for some positive constants M and K, then the initial value problem
$y' = f(x,y) , \qquad y(x_0 ) = y_0$
has a unique solution in the interval
$\left[ x_0 -h , x_0 +h \right] , \qquad \mbox{where} \qquad h \le \min \left\{ \delta , \frac{\epsilon}{M} \right\} . \qquad ⧫$

Theorem (Picard--Lindelöf): Suppose that a slope function f(x,y) is defined and continuous within an rectangular domain
$R = \left\{ (x,y)\,:\, \left\vert x- x_0 \right\vert \le a, \quad \left\vert y- y_0 \right\vert \le b\right\} , \qquad\mbox{for some positive constants }a, b.$
We also assume that f(x,y) satisfies the following conditions.
• The slope function is bounded: $$M = \max_{(x,y) \in R} \, |f(x,y)| .$$
• The slope function is Lipschitz continuous: $$|f(x,y) - f(x,z) | \le L\,|y-z| .$$ for all (x,y) from R.
Then for
$h = \min \left\{ a, \ \frac{b}{M}, \ \frac{1}{2L} \right\}$
the initial value problem
$y' = f(x,y), \qquad y(x_0 ) = y_0$
has a unique solution y = φ(x) for $$|x-x_0 | < h .$$    ⧫
The theorem above is usually referred to as Picard's theorem (or sometimes Picard--Lindelöf theorem or the method of successive approximations) named after Émile Picard (1858--1941) who proved this result based on iteration procedure. Ernst Leonard Lindelöf (1870--1946) was a Finnish mathematician and Charles Émile Picard was a French mathematician. Rudolf Otto Sigismund Lipschitz (1832--1903) was a German mathematician who gave his name to the Lipschitz continuity condition. Picard's mathematical papers, textbooks, and many popular writings exhibit an extraordinary range of interests, as well as an impressive mastery of the mathematics of his time. In addition to his theoretical work, Picard made contributions to applied mathematics, including the theories of telegraphy and elasticity. Picard's popular writings include biographies of many leading French mathematicians, including his father in law, Charles Hermite.

Any differential operator is an unbounded operator. This prevents of using it in well-known fixed point theorems. Fortunately, there is a way to bypass this obstacle by transferring the initial value problem into an integral equation of the second kind. Since an integration is a bounded operation, it allows us to apply the method of successive approximations.

Since the initial value problem $$y' = f(x,y) , \qquad y(x_0 ) = y_0$$ is equivalent to the Volterra integral equation (subject that the slope function f(x,y) and the solution y(x) are continuous functions)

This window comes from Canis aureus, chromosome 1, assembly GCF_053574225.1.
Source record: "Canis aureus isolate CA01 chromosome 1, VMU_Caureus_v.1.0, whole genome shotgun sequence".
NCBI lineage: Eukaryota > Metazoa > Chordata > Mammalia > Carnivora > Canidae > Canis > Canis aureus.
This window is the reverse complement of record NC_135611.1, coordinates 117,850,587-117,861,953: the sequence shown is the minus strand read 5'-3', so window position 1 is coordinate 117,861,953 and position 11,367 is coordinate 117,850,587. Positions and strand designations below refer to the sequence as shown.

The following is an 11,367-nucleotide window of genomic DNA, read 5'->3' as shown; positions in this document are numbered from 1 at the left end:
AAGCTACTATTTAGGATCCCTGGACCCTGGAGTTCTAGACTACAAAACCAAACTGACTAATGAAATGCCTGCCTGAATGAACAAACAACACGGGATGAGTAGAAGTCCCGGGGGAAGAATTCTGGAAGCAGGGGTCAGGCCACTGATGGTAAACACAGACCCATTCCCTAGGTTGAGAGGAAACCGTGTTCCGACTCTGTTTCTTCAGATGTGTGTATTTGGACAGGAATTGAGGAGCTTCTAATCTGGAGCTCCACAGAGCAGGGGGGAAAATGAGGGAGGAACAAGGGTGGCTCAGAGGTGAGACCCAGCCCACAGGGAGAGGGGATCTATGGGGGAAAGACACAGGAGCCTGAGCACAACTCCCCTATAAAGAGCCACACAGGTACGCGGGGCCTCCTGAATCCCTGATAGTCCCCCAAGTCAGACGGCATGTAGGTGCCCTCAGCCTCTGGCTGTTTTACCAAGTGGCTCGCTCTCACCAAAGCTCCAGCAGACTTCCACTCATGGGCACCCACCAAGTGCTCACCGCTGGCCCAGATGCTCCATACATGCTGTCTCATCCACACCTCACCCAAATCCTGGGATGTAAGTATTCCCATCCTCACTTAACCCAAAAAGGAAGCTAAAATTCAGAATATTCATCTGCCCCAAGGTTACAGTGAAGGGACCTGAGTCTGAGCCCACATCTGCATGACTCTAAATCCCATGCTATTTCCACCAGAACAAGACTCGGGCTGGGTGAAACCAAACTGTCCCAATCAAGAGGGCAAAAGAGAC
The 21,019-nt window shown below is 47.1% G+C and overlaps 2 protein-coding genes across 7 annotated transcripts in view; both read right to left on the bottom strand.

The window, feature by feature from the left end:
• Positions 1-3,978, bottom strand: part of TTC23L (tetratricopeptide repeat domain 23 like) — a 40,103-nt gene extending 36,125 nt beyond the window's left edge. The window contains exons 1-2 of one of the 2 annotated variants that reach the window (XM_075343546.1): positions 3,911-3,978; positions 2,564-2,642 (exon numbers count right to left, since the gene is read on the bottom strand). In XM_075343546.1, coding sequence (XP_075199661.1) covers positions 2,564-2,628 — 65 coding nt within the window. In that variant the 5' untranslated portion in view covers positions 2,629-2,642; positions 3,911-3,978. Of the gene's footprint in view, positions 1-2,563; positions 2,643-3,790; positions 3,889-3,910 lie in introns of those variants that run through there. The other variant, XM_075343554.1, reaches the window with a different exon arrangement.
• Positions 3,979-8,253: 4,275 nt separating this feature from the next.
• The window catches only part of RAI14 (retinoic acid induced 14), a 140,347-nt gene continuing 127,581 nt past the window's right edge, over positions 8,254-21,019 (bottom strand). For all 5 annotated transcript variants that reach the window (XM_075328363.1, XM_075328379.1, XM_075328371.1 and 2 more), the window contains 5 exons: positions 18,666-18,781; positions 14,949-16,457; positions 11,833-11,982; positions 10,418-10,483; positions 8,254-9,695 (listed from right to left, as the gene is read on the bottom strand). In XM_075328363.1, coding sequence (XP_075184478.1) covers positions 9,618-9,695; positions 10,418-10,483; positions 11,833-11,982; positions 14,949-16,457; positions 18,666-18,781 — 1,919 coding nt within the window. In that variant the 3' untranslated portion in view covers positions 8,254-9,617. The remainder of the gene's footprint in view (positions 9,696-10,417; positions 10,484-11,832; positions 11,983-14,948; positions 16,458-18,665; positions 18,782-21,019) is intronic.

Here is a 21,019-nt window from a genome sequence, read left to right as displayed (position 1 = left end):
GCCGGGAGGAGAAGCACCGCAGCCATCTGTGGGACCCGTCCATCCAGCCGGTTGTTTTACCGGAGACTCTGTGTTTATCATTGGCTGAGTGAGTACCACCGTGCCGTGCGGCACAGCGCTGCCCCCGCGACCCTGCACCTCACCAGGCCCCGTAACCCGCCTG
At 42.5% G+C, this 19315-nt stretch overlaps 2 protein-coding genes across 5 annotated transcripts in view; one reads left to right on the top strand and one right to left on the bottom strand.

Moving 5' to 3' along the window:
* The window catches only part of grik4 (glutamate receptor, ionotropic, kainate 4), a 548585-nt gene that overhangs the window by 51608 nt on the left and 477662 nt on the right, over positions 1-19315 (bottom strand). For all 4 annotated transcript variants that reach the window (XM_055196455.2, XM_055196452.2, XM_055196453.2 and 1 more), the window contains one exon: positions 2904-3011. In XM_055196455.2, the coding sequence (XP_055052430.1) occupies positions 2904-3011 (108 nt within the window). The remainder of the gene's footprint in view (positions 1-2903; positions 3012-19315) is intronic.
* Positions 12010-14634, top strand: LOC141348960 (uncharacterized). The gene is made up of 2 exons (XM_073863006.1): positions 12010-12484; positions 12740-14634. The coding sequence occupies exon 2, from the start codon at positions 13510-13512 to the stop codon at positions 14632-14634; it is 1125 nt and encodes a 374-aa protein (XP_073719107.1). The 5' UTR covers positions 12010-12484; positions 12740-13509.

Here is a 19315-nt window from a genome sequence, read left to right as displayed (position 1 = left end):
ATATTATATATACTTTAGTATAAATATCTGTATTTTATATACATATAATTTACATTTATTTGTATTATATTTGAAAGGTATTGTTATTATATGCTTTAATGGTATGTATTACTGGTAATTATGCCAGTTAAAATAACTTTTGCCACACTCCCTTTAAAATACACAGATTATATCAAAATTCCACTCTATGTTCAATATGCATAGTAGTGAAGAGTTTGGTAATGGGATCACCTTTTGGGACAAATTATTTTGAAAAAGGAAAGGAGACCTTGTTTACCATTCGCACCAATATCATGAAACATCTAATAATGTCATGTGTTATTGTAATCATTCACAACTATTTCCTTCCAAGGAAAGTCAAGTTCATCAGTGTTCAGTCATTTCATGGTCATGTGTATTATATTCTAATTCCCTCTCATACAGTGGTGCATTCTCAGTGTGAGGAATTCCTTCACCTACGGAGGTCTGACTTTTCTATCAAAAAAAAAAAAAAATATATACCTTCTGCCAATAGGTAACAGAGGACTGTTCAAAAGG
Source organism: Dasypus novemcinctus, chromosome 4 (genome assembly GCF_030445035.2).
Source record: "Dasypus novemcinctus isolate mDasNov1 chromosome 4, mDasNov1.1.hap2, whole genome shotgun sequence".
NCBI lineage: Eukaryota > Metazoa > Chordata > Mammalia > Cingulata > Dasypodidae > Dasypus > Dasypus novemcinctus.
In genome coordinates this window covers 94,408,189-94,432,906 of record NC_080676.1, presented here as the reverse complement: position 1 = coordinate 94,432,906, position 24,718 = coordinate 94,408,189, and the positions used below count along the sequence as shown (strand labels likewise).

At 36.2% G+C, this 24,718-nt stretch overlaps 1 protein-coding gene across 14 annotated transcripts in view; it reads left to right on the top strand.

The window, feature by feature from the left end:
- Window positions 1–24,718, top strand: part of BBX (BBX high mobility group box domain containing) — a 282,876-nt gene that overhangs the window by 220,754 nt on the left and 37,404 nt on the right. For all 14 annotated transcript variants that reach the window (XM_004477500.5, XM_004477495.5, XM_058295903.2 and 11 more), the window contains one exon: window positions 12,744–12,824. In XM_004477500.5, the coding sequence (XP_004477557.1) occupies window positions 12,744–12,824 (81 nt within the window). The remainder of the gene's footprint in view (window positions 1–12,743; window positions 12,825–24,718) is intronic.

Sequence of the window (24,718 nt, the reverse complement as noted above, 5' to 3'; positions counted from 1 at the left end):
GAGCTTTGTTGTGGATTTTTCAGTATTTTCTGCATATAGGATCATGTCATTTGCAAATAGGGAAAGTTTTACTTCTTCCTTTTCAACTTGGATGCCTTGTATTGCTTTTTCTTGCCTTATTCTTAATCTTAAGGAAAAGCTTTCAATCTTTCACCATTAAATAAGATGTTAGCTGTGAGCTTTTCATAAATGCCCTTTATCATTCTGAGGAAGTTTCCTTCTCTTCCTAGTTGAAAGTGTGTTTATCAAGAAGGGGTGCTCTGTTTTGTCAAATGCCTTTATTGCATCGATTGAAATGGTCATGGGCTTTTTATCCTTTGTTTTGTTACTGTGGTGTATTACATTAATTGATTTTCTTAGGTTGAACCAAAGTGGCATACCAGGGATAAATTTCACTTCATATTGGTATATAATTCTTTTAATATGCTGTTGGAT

$y(x) = y_0 + \int_{x_0}^x f(s,y(s))\, {\text d}s ,$
this problem has a unique solution that is the limit of the sequence of functions $$\left\{ \phi_n (x) \right\}_{n\ge 0}$$ that satisfies the recurrence:
\begin{equation} \label{EqExis.4} \phi_{n+1} (x) = y_0 + \int_{x_0}^x f(s,\phi_n (s))\, {\text d}s , \qquad n=0,1,2,\ldots ; \quad \phi_0 = y_0 . \end{equation}

Note that the integral recurrence relation \eqref{EqExis.4} is equivalent to a sequence of initial value problems

$\phi'_{n+1} (x) = f \left( x, \phi_n (x) \right) , \qquad \phi_{n+1} (x_0 ) = y_0 .$
Solving this initial value problem is a subject of calculus because the right-hand side is a known function. However, it is impossible to prove convergence of its solutions because the initial value problem involves the unbounded derivative operator. So we are forced to stick with the Volterra equations \eqref{EqExis.4} in order to prove the convergence of its solutions.
Proof: Starting with the initial constant function $$\phi_0 = y_0 ,$$ successive terms are defined recursively:
$\phi_{n+1} (x) = y_0 + \int_{x_0}^x f(s,\phi_n (s))\, {\text d}s , \qquad n=0,1,2,\ldots .$
We represent the limit function as a telescopic sum:
$\phi (x) = \lim_{n\to\infty} \phi_n (x) = \phi_0 + \sum_{k\ge 1} \left( \phi_k (x) - \phi_{k-1} (x) \right) . \tag{Picard.1}$
The general term of the series above can be estimated as
$\left\vert \phi_k (x) - \phi_{k-1} (x) \right\vert = \left\vert \int_{x_0}^x \left[ f \left( t, \phi_{k-1} (t) \right) - f \left( t, \phi_{k-2} (t) \right) \right] {\text d}t \right\vert \le \int_{x_0}^x \left\vert f \left( t, \phi_{k-1} (t) \right) - f \left( t, \phi_{k-2} (t) \right) \right\vert {\text d}t$
By the Lipschitz condition,
$\left\vert f \left( t, \phi_{k-1} (t) \right) - f \left( t, \phi_{k-2} (t) \right) \right\vert \le L \left\vert \phi_{k-1} (t) - \phi_{k-2} (t) \right\vert .$
We are going to prove by induction that
$\left\vert \phi_{k} (t) - \phi_{k-1} (t) \right\vert \le \frac{M\,L^{k-1}}{k!} \left\vert x- x_0 \right\vert^k , \qquad k= 1,2,\ldots .$
For k = 1, it is true because
$\left\vert \phi_{1} (t) - \phi_{0} (t) \right\vert = \left\vert y_0 + \int_{x_0}^x y_0 \,{\text d}s - y_0 \right\vert = \left\vert y_0 \int_{x_0}^x {\text d}s \right\vert \le \left\vert y_0 \left( x - x_0 \right) \right\vert \le M \left\vert x- x_0 \right\vert ,$
where M is some positive number.